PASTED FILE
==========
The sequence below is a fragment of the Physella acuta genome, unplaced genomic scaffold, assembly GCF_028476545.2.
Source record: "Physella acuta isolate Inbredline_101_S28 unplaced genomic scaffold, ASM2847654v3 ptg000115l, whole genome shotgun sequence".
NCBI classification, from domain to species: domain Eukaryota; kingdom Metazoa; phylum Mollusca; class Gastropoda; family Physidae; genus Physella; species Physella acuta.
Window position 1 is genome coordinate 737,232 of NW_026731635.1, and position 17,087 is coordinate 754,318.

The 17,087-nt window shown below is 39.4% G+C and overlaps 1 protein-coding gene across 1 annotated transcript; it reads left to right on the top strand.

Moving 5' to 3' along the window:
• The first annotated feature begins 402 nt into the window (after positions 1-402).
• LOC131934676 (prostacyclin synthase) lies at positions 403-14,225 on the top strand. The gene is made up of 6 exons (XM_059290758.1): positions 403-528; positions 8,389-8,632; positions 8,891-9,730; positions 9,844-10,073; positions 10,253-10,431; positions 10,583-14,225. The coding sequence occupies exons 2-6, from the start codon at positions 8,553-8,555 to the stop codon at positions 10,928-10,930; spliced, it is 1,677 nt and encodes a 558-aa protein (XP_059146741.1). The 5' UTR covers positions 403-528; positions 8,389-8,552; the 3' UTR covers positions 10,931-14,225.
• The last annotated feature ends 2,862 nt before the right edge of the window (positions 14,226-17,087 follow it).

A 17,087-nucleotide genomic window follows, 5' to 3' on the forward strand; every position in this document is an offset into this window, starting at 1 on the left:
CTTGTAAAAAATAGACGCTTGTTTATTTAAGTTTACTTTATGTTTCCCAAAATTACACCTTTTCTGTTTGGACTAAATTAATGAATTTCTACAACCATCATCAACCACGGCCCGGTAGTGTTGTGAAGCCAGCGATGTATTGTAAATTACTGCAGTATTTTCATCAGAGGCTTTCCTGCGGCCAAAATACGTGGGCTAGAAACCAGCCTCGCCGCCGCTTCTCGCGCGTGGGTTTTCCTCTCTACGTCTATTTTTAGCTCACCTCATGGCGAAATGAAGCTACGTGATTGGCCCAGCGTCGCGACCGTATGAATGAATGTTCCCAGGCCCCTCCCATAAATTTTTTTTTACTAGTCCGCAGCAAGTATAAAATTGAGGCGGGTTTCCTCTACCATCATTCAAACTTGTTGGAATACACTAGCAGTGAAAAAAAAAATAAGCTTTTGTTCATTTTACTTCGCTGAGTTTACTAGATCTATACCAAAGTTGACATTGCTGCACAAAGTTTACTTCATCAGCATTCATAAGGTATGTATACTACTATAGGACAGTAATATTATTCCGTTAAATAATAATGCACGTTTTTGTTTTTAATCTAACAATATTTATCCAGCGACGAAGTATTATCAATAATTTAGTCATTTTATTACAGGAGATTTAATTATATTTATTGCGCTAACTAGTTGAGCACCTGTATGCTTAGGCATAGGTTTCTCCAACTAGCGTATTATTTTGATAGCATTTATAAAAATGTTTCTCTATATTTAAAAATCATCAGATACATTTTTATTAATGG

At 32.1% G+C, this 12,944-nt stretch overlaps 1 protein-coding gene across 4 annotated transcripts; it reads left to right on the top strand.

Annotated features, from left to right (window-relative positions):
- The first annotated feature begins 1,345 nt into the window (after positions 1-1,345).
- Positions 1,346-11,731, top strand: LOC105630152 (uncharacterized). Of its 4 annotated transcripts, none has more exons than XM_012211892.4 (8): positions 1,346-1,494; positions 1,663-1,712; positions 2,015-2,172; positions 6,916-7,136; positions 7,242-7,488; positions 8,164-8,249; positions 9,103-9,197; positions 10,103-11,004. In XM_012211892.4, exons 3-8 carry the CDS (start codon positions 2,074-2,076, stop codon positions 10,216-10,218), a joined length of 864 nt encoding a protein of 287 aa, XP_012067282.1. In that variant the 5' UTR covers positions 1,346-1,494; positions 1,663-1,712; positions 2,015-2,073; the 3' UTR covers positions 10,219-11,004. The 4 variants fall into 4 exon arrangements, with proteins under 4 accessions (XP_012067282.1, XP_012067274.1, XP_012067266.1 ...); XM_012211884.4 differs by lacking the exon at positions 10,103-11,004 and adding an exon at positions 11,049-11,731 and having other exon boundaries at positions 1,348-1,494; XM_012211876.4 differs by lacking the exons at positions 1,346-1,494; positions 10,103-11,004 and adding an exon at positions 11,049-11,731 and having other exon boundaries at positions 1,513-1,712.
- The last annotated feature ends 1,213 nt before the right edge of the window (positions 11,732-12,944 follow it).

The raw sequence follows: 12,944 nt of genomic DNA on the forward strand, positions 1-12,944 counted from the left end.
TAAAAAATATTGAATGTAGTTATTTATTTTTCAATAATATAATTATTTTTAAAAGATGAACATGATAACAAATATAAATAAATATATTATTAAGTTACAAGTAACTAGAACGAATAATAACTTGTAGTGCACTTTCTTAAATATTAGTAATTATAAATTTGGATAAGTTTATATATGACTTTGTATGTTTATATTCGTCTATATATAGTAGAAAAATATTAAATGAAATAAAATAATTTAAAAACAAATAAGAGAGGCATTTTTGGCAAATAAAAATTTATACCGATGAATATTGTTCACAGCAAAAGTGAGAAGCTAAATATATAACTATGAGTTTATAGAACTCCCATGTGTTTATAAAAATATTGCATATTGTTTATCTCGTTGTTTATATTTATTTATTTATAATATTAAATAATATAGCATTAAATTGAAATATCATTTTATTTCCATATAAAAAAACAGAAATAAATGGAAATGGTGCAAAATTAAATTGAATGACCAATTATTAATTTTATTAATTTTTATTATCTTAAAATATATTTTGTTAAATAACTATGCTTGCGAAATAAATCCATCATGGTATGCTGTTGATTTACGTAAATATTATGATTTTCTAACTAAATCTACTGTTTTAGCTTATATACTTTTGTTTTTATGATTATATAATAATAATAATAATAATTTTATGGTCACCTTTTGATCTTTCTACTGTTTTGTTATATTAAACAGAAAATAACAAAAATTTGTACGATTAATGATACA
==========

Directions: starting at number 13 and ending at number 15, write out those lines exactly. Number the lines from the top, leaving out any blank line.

Annotated features, from left to right (window-relative positions):
- The first annotated feature begins 1,345 nt into the window (after positions 1-1,345).
- Positions 1,346-11,731, top strand: LOC105630152 (uncharacterized). Of its 4 annotated transcripts, none has more exons than XM_012211892.4 (8): positions 1,346-1,494; positions 1,663-1,712; positions 2,015-2,172; positions 6,916-7,136; positions 7,242-7,488; positions 8,164-8,249; positions 9,103-9,197; positions 10,103-11,004. In XM_012211892.4, exons 3-8 carry the CDS (start codon positions 2,074-2,076, stop codon positions 10,216-10,218), a joined length of 864 nt encoding a protein of 287 aa, XP_012067282.1. In that variant the 5' UTR covers positions 1,346-1,494; positions 1,663-1,712; positions 2,015-2,073; the 3' UTR covers positions 10,219-11,004. The 4 variants fall into 4 exon arrangements, with proteins under 4 accessions (XP_012067282.1, XP_012067274.1, XP_012067266.1 ...); XM_012211884.4 differs by lacking the exon at positions 10,103-11,004 and adding an exon at positions 11,049-11,731 and having other exon boundaries at positions 1,348-1,494; XM_012211876.4 differs by lacking the exons at positions 1,346-1,494; positions 10,103-11,004 and adding an exon at positions 11,049-11,731 and having other exon boundaries at positions 1,513-1,712.